“I don’t think [first-line treatments will] help every single chronic pain sufferer completely, but I definitely think that they’re part of every single chronic pain sufferer’s journey,” Hascalovici said.
Dorfman calls Clearing’s approach “a medical hug,” grounded in both science and empathy.
“I think you eliminate bias from a patient perspective when you ask the patient how they feel,” Dorfman said. “It’s not about, ‘Are you this color or that color or this gender?’ It’s about, ‘How do you feel?’ It’s your version of reality that matters to us most, not our perceived version of your reality.”
Clearing users self-report their symptoms and experiences, sharing their own stories on their own time. Doctors review the information to inform a personalized treatment plan. Hascalovici believes this asynchronous communication should increase capacity to treat more patients.
The new investment in Clearing is part of a massive wave of direct-to-consumer digital health funding.
Venture capital investment in digital health overall reached nearly $7 billion in the first quarter of 2021, the largest funding quarter ever for the digital health sector.
Among the largest 2021 deals so far is Hinge Health—an in-home musculoskeletal therapy company—which raised $300 million. Other companies tackling chronic pain include AppliedVR, which has raised $29 million, and Spine Zone, which raised $12 million earlier this year.
Kraus said he used to think the direct-to-consumer (DTC) healthcare market was “dead on arrival,” but a host of factors have opened up the DTC healthcare economy.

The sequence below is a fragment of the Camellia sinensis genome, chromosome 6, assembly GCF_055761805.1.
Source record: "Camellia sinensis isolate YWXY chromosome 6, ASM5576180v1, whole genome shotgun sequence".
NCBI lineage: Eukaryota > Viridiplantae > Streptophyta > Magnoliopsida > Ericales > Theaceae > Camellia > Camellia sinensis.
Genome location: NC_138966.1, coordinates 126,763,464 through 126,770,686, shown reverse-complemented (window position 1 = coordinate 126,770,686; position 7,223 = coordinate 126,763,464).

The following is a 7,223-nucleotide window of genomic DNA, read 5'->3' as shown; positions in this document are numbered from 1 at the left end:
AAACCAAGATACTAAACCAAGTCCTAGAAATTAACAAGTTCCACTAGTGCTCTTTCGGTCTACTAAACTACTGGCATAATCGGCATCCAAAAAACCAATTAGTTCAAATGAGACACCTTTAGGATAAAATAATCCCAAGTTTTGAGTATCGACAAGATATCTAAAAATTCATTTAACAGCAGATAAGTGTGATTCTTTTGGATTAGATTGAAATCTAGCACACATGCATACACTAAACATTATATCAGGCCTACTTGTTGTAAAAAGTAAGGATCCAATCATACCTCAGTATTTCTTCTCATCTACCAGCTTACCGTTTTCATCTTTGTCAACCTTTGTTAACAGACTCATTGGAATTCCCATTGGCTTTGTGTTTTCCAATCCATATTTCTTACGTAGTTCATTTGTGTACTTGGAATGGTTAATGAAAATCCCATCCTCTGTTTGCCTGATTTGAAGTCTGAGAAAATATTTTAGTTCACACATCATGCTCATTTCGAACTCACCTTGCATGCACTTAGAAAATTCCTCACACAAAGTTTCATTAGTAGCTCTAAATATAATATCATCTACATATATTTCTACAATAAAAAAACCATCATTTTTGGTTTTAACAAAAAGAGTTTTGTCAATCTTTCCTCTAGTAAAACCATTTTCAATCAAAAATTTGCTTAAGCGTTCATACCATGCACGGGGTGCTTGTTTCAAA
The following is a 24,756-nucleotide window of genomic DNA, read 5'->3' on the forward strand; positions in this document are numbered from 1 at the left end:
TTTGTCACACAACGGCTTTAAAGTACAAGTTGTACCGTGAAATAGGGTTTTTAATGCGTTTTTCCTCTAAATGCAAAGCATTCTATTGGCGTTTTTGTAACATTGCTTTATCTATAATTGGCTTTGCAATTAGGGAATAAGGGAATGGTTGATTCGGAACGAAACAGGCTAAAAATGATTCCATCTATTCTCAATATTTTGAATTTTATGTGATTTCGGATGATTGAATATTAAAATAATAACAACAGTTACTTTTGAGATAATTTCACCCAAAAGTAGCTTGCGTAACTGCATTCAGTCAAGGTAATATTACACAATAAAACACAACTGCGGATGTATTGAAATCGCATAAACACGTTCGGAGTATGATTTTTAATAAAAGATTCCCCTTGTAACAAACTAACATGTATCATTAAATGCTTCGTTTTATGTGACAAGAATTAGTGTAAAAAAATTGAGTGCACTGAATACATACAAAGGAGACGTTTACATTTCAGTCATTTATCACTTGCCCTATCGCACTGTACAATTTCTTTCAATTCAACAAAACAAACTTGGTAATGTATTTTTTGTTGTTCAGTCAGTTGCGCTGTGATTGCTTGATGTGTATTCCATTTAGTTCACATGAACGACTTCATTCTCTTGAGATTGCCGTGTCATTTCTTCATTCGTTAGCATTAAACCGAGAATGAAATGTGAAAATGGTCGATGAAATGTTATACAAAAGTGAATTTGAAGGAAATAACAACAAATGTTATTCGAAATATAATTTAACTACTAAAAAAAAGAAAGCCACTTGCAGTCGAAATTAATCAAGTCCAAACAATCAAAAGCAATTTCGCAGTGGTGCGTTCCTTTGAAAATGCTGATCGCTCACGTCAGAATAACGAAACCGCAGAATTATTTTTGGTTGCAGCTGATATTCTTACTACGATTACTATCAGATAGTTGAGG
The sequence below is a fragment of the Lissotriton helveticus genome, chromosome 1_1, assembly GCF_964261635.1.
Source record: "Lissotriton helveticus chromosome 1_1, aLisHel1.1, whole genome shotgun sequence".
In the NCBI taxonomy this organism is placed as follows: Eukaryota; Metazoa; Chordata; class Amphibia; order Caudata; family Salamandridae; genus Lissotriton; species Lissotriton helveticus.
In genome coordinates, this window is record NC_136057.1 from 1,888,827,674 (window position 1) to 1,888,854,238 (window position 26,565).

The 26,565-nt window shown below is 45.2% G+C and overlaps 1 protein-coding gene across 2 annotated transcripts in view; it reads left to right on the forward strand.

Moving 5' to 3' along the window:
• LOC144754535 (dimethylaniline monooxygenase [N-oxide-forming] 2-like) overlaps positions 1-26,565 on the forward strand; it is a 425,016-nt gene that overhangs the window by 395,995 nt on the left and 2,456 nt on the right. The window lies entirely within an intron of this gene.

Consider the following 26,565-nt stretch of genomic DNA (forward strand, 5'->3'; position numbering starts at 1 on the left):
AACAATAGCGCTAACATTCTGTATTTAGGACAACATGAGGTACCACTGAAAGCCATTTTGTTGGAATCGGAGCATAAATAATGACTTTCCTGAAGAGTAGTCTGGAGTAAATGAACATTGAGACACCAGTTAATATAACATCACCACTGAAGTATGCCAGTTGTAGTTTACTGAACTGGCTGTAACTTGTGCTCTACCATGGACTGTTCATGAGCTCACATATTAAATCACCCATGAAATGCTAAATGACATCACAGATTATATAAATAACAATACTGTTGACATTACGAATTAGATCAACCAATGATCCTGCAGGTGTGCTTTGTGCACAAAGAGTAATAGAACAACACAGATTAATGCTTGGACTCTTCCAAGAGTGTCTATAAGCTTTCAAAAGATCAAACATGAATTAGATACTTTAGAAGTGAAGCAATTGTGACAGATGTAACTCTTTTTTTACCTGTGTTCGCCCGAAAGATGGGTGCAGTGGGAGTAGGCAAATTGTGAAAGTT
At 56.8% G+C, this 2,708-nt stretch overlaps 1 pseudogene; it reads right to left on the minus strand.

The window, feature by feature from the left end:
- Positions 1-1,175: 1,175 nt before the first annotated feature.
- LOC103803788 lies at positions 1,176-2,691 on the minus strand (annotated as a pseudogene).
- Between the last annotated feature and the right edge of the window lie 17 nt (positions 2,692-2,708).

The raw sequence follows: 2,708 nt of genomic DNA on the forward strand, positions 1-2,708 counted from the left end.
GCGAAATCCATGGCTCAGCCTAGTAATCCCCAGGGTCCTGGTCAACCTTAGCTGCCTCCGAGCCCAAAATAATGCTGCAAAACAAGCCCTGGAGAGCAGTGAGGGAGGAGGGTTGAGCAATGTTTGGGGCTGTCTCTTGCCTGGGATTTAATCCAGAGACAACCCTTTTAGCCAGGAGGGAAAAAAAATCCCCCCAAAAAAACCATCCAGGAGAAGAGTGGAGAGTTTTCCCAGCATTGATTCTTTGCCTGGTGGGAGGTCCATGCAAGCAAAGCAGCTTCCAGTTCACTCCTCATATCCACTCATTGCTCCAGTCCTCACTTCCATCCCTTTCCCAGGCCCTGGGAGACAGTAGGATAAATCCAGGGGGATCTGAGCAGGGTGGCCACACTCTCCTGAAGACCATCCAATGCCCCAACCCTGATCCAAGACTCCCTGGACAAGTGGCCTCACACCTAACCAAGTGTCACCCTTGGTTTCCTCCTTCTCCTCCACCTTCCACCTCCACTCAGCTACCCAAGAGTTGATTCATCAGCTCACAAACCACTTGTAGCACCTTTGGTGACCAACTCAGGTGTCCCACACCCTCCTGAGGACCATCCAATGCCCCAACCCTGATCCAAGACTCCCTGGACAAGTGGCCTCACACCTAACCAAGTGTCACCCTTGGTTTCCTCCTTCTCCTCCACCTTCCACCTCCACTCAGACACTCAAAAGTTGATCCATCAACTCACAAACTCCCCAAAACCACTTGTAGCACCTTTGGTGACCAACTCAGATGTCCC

“People are often reaching into their pockets to pay for healthcare,” Kraus said, noting that nearly 60% of consumers now have a deductible of $1,000 or more, double what it was a decade ago.
Also at play are generational differences among consumers accustomed to getting everything on demand—from food to cars—and a younger generation of doctors who are more digitally savvy.
Covid-19 only accelerated these trends.
“Telemedicine went from [being] in the first inning to the sixth or seventh inning of a baseball game overnight,” Kraus said.
Kraus doesn’t expect DTC to work for every aspect of healthcare. Think cancer treatment or kidney dialysis where in-person care is still essential.
But he is optimistic about DTC’s potential for indications in “first-dollar healthcare,” where consumers are directly involved in decision-making and increasingly paying for treatments out of pocket.
Pain management is one such opportunity, but the value may be broader than financial in Kraus’ view.
“I think there’s going to be the power of this community and this set of doctors and this experience that makes [patients] feel heard and felt and validated,” he said. “That’ll do something that is psychologically and emotionally healing for them as well…That’s what I hope it would do for the health of people and for the system.”
Clearing’s cofounders agree.
“I think there is an enormous opportunity to help people,” Hascalovici said. “This is a digital healthcare revolution that we’re seeing unfold. It might just be the major paradigm shift that chronic pain care has needed to really help push our field forward.”Deb GordonUnfollow
I am the author of The Health Care Consumer’s Manifesto: How to Get the Most for Your Money about turning consumer out-of-pocket costs into purchasing power, based on… Read More